Letter To Myself (as a Teenager)


Dear teenage me,

Please take some time to hang out with your friends and do teenage activities as soon as possible. 

Responsibility is a good trait to have. It will serve you well for a long time, but you deserve this time to be a teenager-not an adult biding time until graduation.

Stand up for what you believe in. It takes you a long time to start doing this. When you do, you find out that a lot of people “knew” you would make a difference because of your strong opinions and never-back-down attitude.

The day you sat by appalled as another teenager’s Bible was destroyed and they were mocked in front of an entire classroom, yeah, you will wish for the rest of your life that you had stood up that day. Your own children will make those kind of stands on a daily basis in both middle and high school. Start now, yourself.


Be yourself. Whether you know who that is or not.


Explore topics and subjects that interest you. Even if it means walking into a room, a school, or a place of employment full of people you are sure will hate you. Especially then, actually.

Hold your head high and stride with a purpose. People will notice and be drawn to your self-confidence. 

Ask for help. People like to be needed. It doesn’t show your weaknesses; it sets you up to be a leader. 

Learn to set boundaries and say no. This will become one of your biggest downfalls as an adult. Saying yes to every good opportunity that comes your way means that you can’t give any opportunity the best of you. 

Seek out those who need a friend and be their friend. Stop waiting for someone to want to be your best friend. A day will come when you will desperately want someone to shop with, get coffee with, and just sit around and talk to. Invest deeply in those friendships now, so you’ll have deep friendships later.

Stop wondering why you don’t have a boyfriend. You don’t because it’s not time yet. God has a great plan, and you don’t want to ruin it by chasing down bad ones!

You are not a victim. You are a survivor, an overcomer, a girl who will walk through many a fire and come out stronger, more refined every single time. 

The very harshest parts of you become the biggest heart of you. And you will see the way you protect others, the way you love others, the way you encourage others, the way you are motivated to inspire positive change in others springs out of the darkest parts of your memory. You don’t have to enjoy those times, but know that through your experiences others will be blessed and find encouragement.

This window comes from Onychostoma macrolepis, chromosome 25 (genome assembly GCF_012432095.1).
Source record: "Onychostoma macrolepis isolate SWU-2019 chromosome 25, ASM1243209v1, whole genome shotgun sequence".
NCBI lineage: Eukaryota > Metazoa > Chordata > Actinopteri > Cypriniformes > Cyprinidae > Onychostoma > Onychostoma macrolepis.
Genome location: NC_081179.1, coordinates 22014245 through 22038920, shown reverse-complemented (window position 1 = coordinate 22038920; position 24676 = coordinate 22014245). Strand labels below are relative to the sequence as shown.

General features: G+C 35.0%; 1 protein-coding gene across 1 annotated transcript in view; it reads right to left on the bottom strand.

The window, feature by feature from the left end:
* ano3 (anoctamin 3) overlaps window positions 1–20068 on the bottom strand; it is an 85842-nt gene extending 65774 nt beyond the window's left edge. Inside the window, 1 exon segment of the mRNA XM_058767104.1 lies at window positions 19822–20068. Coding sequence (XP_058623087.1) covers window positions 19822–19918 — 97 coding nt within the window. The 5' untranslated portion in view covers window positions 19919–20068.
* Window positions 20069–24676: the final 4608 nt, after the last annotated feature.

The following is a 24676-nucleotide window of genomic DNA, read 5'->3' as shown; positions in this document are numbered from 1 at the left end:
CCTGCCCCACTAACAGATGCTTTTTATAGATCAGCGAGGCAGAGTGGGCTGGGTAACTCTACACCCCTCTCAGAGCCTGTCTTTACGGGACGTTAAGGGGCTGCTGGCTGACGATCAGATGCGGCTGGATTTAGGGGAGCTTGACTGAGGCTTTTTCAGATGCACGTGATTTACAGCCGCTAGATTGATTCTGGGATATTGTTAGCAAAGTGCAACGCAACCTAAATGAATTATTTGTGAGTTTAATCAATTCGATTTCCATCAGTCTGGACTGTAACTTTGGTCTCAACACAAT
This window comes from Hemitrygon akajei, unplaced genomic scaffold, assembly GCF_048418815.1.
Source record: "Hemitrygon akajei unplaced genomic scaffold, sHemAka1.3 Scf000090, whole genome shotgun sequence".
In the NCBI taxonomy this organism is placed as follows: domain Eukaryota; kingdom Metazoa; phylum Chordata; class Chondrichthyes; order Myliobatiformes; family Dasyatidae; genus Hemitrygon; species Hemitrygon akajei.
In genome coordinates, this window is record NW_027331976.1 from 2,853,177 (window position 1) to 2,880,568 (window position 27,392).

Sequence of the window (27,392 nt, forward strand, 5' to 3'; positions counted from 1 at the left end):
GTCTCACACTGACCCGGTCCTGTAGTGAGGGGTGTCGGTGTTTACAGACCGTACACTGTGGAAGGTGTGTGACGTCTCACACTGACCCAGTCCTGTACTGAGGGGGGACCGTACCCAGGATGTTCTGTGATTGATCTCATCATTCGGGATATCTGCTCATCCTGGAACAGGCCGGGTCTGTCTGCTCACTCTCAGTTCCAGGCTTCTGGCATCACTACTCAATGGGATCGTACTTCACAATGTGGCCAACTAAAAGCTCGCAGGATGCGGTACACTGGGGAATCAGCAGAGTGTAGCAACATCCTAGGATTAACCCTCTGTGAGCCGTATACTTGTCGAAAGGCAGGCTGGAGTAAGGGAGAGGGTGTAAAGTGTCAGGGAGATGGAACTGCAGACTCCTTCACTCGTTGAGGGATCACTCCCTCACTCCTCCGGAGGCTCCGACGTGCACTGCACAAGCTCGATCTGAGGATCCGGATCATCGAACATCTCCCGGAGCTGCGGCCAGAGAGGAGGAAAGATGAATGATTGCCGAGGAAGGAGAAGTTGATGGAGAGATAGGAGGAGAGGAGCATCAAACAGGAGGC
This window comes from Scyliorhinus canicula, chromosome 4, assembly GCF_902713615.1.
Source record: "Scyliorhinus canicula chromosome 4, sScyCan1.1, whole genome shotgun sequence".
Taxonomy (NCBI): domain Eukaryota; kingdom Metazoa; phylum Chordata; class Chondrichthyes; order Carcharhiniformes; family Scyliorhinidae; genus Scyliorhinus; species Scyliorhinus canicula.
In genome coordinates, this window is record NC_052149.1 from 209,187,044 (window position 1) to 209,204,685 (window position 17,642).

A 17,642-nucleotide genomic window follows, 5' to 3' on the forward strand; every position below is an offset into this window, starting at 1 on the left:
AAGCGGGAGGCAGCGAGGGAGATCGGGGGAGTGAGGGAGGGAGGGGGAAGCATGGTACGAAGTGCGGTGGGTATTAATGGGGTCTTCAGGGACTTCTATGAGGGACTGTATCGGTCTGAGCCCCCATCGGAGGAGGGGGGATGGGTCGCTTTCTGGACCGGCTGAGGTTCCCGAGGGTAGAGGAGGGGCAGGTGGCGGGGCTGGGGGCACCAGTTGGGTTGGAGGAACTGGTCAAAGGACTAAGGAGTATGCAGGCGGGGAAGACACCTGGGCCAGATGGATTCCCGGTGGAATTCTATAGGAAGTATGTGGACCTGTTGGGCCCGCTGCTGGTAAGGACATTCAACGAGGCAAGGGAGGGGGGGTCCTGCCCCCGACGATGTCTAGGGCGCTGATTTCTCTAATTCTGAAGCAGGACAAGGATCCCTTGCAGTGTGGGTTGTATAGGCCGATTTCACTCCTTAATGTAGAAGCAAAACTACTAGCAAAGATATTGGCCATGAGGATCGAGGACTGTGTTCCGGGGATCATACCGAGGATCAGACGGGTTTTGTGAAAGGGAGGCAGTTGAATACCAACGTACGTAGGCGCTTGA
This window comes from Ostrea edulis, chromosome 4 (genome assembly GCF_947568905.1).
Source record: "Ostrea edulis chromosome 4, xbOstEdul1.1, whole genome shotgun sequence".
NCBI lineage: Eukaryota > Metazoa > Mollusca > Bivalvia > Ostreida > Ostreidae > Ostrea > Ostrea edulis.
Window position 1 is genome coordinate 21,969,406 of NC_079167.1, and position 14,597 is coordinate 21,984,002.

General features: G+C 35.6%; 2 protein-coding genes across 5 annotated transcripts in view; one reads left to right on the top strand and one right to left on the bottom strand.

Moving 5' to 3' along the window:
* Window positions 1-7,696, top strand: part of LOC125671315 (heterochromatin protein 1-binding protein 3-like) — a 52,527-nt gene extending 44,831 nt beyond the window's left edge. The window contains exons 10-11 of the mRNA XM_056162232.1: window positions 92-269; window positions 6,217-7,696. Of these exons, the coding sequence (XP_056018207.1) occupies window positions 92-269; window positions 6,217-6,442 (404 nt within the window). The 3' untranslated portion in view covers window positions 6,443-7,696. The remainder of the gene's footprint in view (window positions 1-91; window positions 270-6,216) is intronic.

Perhaps, if you’ve taken nothing else from this, I can assuage your fear of an extremely early death. You will not die before you’re thirty or twenty-five or whatever your current number is. You will live that long plus some. 




Take time to enjoy it.

Inspiration for this post was taken from 30 Days of Your Stories . Please hop over to her blog and check out her awesome idea!!!

You can link to MY 30 days of stories below!

1. Saturday mornings
2. Neighbors
3. Vacation
4. Music
5. Accents
6. Cars
7. Books
8. Purse
9. Your favorite grade
10. Your Go-To Story
11. Holidays
12. Letter to yourself as a teenager
13. Lying
14. Pets
15. Sports
16. Your Room
17. One time you weren’t cool
18. Weather
19. Recipe
20. What you want to remember
21. Traveling
22. Shoes
23. Favorite Bible verse
24. Your bravest moment
25. Garden
26. Your favorite color
27. The breathings of your heart
28. Comfort
29. The book inside you
30. Your worst fear

12 comments

  • Carrie,
    I did enjoy the frankness and also the humor. It gives me a good idea of what you were like then and now, and also shows that you know your strong and weak points. Interesting!
    Amy

  • Some great words of advice to your teenager self. If only we all had that! 🙂 <3

  • This was inspirational. I tried to envision what I’d say to my teenage self.

  • some great advice for teenagers.

  • I am a teenager still. . . thanks for the advice. 🙂

  • When I was a teenager, we had a teacher that had us all write letters to our older selves. He held on to those letters and mailed them to us 10 years later. It was a great way to ‘check in’ with yourself to see how you were doing.

  • What great advice you wrote to your teenage self. I wonder if you would have listened? Their main thought is that they know everything. They have to learn by experience. But, I enjoyed reading your advice.

  • Man, when I was a teenager, I was so unhappy and jealous of everyone around me. I wish I had that someone in my life early on to help me out of these stuck moments like the ones you’re describing.

  • Hi Carrie,

    What a great post! Thanks for sharing your advice to your teenage self 🙂 Creative…awesome share!!

  • #ultrablog Hi Carrie,
    You are the FEATURED blog link?! A celeb for sure! Anyway, as I wrote you yesterday, Your post made me reflect. I went through a period when I was too “cocky” for lack of a better word. I was an adult but in hindsight probably had the immaturity of a teenager. I regret that attitude. I’d write my 30 year-old self a letter saying, “Janice, get down from your high horse!”

  • WOW — what great advise and wisdom! I think this would be a great letter to young ladies in your life for a birthday (customized, of course). I’m reading Lysa Teurkerst’s book The Best Yes — your post reminded me of it — making those choices, setting those boundaries and making room for God to direct your paths! Great post!

  • Great letter, I rushed my teenage years in a hurry to be an adult and wish I had more carefree years now. Thank you for signing up for My Motivational Monday linkup I hope you’ll stop by again this Monday.